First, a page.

The rate of COVID-19 vaccinations in the United States has slowed in recent days, a sign that supply might soon outstrip demand.
What You Need To Know
- Data from the CDC show the seven-day average for daily vaccinations fell each day from April 12 to 17, the last day numbers were available
- Former CDC Director Dr. Tom Frieden blamed the decline on a combination of the Johnson & Johnson vaccination pause and the fact that the U.S. has likely already vaccinated the vast majority of those who were eager to receive the shots
- The Kaiser Family Foundation warned Tuesday that the U.S. “will likely reach a tipping point on vaccine enthusiasm in the next 2 to 4 weeks"
- Health and Human Services Secretary Xavier Becerra said "fluctuation is not uncommon" in vaccination numbers and that "what we want to do is continue to encourage Americans to continue to get vaccinated"
Data from the Centers for Disease Control and Prevention (CDC) show the seven-day average for daily vaccinations fell each day from April 12 to 17, the last day numbers were available. The only other dip since COVID-19 vaccines hit the market was recorded in February, when winter storms forced vaccination sites to close and shipments to be delayed.
The Washington Post reported there has been a 11% decrease in the seven-day vaccination average from the previous week. Meanwhile, scores of counties across the country, including 43 in Iowa, have declined vaccine shipments due to lack of demand, prompting the state’s Republican governor, Kim Reynolds, to make an appeal to her constituents.
"If you're opting to wait and see, what are you waiting for?” Reynolds asked at a news conference Wednesday. “If you've been a hard 'no' from the start, what's your reason? And if you can't answer those questions, maybe, we hope, that you take the time to reconsider."
In Florida, Palm Beach County plans to close mass vaccination clinics at the end of May with thousands of available vaccine slots unclaimed. In rural West Virginia, a vaccine clinic at a casino/race track parking garage is opening shots to out-of-state residents to address lagging demand. The hope is that people from Washington, D.C., make the hour's drive to get vaccinated. In Arizona, a plan collapsed that would have opened a federally run vaccine site in Tucson; demand is slipping and county officials preferred more targeted, mobile locations.
The decline in vaccinations comes despite the U.S. on Monday having expanded eligibility to everyone ages 16 or older.
As of Thursday morning, 135.8 million Americans (40.9% of the population) have received at least one vaccine dose and 89.2 million (26.9%) have been full vaccinated, according to data from the CDC.
In an interview with MSNBC on Thursday, former CDC Director Dr. Tom Frieden blamed the decline in inoculations on a combination of the Johnson & Johnson vaccination pause amid concerns about blood clots in a handful of recipients and the fact that the U.S. has likely already vaccinated the vast majority of those who were eager to receive the shots.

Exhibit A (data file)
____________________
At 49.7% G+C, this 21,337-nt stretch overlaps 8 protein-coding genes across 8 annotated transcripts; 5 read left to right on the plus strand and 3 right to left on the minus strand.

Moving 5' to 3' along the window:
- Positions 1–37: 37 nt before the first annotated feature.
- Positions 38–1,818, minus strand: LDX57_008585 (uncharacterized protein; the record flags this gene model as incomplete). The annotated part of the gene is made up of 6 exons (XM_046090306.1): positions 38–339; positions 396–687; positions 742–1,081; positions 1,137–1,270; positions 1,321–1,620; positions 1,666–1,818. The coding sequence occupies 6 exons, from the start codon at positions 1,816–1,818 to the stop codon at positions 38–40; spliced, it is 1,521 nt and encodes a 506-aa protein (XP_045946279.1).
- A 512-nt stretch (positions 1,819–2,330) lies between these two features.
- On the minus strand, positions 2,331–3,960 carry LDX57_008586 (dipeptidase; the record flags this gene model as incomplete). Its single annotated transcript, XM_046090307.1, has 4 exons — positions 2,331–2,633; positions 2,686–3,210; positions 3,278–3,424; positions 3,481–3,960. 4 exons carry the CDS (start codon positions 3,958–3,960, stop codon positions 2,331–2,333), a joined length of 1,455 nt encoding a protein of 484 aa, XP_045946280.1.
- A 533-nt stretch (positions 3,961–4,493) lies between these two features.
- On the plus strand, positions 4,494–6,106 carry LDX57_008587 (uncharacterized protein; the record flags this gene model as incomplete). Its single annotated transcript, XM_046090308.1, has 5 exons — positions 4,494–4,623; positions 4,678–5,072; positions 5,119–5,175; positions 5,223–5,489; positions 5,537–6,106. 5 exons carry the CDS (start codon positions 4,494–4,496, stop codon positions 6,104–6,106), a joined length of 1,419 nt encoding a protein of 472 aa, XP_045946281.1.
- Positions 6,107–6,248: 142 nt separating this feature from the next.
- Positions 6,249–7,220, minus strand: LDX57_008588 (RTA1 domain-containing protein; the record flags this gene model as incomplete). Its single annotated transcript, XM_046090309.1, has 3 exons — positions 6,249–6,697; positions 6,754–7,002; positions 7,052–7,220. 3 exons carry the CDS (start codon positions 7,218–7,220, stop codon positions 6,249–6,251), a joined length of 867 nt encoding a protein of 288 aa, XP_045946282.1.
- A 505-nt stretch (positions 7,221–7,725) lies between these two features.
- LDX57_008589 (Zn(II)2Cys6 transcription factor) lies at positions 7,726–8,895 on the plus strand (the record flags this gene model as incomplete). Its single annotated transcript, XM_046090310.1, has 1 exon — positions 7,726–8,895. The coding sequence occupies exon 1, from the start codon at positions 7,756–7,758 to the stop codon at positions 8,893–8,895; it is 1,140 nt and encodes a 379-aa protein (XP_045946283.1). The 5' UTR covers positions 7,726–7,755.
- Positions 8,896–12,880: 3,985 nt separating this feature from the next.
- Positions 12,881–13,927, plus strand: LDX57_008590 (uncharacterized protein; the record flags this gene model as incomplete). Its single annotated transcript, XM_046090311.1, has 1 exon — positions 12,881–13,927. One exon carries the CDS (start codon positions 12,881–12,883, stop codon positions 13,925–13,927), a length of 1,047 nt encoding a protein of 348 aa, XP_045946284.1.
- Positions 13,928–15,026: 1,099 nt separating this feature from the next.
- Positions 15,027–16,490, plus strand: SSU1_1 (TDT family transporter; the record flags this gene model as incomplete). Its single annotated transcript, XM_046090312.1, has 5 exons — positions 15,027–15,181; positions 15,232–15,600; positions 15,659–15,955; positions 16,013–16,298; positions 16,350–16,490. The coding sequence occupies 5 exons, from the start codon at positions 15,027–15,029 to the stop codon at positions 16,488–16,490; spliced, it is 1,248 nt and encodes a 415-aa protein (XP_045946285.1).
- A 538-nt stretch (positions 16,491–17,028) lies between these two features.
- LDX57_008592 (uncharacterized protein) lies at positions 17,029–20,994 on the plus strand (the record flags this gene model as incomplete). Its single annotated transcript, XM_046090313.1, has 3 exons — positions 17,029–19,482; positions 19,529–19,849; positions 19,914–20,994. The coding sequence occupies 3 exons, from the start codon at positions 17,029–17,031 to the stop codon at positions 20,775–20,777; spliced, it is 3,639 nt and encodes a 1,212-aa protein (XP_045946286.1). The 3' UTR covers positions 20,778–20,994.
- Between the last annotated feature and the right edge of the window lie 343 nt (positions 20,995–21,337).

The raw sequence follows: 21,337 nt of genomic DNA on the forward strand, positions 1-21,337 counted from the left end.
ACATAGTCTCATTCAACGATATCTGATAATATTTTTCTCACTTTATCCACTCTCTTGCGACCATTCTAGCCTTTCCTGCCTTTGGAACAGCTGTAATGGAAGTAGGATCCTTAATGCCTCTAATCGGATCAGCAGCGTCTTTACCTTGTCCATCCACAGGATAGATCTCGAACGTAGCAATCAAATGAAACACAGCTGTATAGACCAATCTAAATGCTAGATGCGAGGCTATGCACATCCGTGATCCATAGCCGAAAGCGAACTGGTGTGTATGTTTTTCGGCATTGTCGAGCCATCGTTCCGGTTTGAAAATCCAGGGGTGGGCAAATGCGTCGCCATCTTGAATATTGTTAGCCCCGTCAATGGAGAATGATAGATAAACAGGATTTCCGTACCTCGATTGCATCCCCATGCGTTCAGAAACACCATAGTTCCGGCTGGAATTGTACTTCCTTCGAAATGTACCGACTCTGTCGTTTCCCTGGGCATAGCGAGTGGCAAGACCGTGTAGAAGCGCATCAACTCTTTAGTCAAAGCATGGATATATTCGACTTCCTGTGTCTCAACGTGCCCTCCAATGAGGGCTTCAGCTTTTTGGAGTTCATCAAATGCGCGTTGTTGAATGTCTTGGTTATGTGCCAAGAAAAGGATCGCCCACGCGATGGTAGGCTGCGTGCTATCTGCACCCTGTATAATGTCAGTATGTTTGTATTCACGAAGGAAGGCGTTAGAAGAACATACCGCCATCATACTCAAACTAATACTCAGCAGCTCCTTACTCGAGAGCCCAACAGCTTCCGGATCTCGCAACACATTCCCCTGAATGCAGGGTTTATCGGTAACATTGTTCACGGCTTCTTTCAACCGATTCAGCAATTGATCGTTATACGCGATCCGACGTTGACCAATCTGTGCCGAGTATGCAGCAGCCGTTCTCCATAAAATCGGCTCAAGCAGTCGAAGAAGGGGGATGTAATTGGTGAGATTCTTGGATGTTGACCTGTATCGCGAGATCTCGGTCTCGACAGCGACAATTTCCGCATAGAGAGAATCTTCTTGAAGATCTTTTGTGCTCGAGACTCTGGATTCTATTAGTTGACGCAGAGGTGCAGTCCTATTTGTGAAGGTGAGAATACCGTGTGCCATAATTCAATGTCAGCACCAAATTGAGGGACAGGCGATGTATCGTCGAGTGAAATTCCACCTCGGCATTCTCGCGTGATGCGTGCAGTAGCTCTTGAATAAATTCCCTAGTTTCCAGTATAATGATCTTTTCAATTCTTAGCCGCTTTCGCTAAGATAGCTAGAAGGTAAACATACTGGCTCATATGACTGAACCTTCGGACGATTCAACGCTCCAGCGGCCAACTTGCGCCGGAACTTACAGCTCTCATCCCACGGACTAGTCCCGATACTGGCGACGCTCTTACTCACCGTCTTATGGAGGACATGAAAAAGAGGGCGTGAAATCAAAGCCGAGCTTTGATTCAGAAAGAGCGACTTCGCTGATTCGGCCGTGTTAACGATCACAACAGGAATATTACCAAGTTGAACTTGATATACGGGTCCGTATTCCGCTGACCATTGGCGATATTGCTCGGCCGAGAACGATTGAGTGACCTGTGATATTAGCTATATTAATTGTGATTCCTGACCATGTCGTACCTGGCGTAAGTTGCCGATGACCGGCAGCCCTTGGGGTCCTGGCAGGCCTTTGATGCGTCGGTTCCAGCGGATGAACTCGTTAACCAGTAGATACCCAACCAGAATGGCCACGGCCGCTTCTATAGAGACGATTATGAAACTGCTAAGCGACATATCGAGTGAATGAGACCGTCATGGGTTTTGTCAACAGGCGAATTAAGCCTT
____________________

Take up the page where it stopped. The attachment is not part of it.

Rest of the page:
“And now the challenge is to reach the unreached,” Dr. Frieden said. “And that is really the theme of what we need to do going forward — reach the unreached. And that's quite diverse. That now includes Black and Latinx people in the U.S. That includes Trump voters in rural areas.”
With the decline beginning the day before the pause was recommended, it doesn’t appear the Johnson & Johnson interruption is solely to blame. The shots had accounted for less than 5% of vaccines given in the U.S. before the stoppage, and federal officials said they were able to use more Pfizer and Moderna doses to make up for the supply dip.
And an Axios-Ipsos poll found this week that the Johnson & Johnson pause had no impact on Americans’ likelihood to be vaccinated, with 20% saying they are not likely to get the vaccine as soon as it’s available to them.
A different poll from the Kaiser Family Foundation, a nonpartisan, health-policy think thank, found that the number of Americans who have been vaccinated or are willing to be as soon as possible has increased, from 55% last month to 61% now.
But the foundation warned Tuesday that the U.S. “will likely reach a tipping point on vaccine enthusiasm in the next 2 to 4 weeks.”
“Once this happens, efforts to encourage vaccination will become much harder, presenting a challenge to reaching the levels of herd immunity that are expected to be needed,” the organization said.
The foundation noted that 61% of the population translates to about 157 million adults, leaving about 21 million people who are eager and eligible to be vaccinated. The U.S. is currently administering about 2.8 million doses a day, according to the CDC.
The Biden administration has been working to combat vaccine hesitancy since President Joe Biden took office. On Wednesday, Biden called on companies to give employees paid time off to get vaccinated or recover from side effects. He announced a tax credit for small and medium-size businesses that do so.
The administration is also working to ensure that 90% of Americans live within 5 miles of a vaccination site as well as calling on businesses, celebrities, faith leaders and doctors to help promote the shots, among other steps.
Asked about the dip in vaccinations, Health and Human Services Secretary Xavier Becerra said "fluctuation is not uncommon" and that "what we want to do is continue to encourage Americans to continue to get vaccinated."
The Associated Press contributed to this report.